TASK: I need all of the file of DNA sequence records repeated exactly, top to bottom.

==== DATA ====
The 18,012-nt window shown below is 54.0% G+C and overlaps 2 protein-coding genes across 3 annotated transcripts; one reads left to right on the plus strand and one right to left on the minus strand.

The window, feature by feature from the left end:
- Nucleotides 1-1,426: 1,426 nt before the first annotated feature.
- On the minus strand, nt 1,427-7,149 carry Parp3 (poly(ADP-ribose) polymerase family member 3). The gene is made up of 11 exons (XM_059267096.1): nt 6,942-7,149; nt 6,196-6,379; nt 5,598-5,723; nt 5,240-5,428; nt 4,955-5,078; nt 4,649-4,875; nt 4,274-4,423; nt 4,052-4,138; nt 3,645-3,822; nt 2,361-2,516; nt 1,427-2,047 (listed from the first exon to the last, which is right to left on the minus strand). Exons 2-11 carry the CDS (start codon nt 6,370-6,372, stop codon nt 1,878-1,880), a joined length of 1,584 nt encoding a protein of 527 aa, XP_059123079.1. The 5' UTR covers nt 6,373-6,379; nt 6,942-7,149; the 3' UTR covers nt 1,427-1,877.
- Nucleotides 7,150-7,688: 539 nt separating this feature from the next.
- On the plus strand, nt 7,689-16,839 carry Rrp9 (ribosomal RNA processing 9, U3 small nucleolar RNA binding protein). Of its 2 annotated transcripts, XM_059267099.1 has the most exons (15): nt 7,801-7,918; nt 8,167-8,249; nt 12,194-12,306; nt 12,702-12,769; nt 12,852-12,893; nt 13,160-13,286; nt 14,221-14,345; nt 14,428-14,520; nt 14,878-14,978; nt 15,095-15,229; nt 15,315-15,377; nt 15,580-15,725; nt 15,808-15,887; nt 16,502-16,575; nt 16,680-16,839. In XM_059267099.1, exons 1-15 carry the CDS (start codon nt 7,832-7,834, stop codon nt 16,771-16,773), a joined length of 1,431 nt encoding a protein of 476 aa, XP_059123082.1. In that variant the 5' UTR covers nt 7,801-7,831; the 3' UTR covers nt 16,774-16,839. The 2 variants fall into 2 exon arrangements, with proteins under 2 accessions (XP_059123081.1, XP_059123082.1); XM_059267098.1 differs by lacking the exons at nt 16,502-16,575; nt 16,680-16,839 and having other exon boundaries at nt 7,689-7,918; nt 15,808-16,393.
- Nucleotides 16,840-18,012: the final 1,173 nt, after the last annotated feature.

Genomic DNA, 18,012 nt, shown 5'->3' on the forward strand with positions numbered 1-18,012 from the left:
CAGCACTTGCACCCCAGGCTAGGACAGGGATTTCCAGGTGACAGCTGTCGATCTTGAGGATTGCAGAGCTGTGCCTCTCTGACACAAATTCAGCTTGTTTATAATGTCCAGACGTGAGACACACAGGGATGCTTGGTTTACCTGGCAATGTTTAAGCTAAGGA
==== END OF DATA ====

The 18,012-nt window shown below is 54.0% G+C and overlaps 2 protein-coding genes across 3 annotated transcripts; one reads left to right on the plus strand and one right to left on the minus strand.

The window, feature by feature from the left end:
- Nucleotides 1-1,426: 1,426 nt before the first annotated feature.
- On the minus strand, nt 1,427-7,149 carry Parp3 (poly(ADP-ribose) polymerase family member 3). The gene is made up of 11 exons (XM_059267096.1): nt 6,942-7,149; nt 6,196-6,379; nt 5,598-5,723; nt 5,240-5,428; nt 4,955-5,078; nt 4,649-4,875; nt 4,274-4,423; nt 4,052-4,138; nt 3,645-3,822; nt 2,361-2,516; nt 1,427-2,047 (listed from the first exon to the last, which is right to left on the minus strand). Exons 2-11 carry the CDS (start codon nt 6,370-6,372, stop codon nt 1,878-1,880), a joined length of 1,584 nt encoding a protein of 527 aa, XP_059123079.1. The 5' UTR covers nt 6,373-6,379; nt 6,942-7,149; the 3' UTR covers nt 1,427-1,877.
- Nucleotides 7,150-7,688: 539 nt separating this feature from the next.
- On the plus strand, nt 7,689-16,839 carry Rrp9 (ribosomal RNA processing 9, U3 small nucleolar RNA binding protein). Of its 2 annotated transcripts, XM_059267099.1 has the most exons (15): nt 7,801-7,918; nt 8,167-8,249; nt 12,194-12,306; nt 12,702-12,769; nt 12,852-12,893; nt 13,160-13,286; nt 14,221-14,345; nt 14,428-14,520; nt 14,878-14,978; nt 15,095-15,229; nt 15,315-15,377; nt 15,580-15,725; nt 15,808-15,887; nt 16,502-16,575; nt 16,680-16,839. In XM_059267099.1, exons 1-15 carry the CDS (start codon nt 7,832-7,834, stop codon nt 16,771-16,773), a joined length of 1,431 nt encoding a protein of 476 aa, XP_059123082.1. In that variant the 5' UTR covers nt 7,801-7,831; the 3' UTR covers nt 16,774-16,839. The 2 variants fall into 2 exon arrangements, with proteins under 2 accessions (XP_059123081.1, XP_059123082.1); XM_059267098.1 differs by lacking the exons at nt 16,502-16,575; nt 16,680-16,839 and having other exon boundaries at nt 7,689-7,918; nt 15,808-16,393.
- Nucleotides 16,840-18,012: the final 1,173 nt, after the last annotated feature.

Genomic DNA, 18,012 nt, shown 5'->3' on the forward strand with positions numbered 1-18,012 from the left:
CAGCACTTGCACCCCAGGCTAGGACAGGGATTTCCAGGTGACAGCTGTCGATCTTGAGGATTGCAGAGCTGTGCCTCTCTGACACAAATTCAGCTTGTTTATAATGTCCAGACGTGAGACACACAGGGATGCTTGGTTTACCTGGCAATGTTTAAGCTAAGGA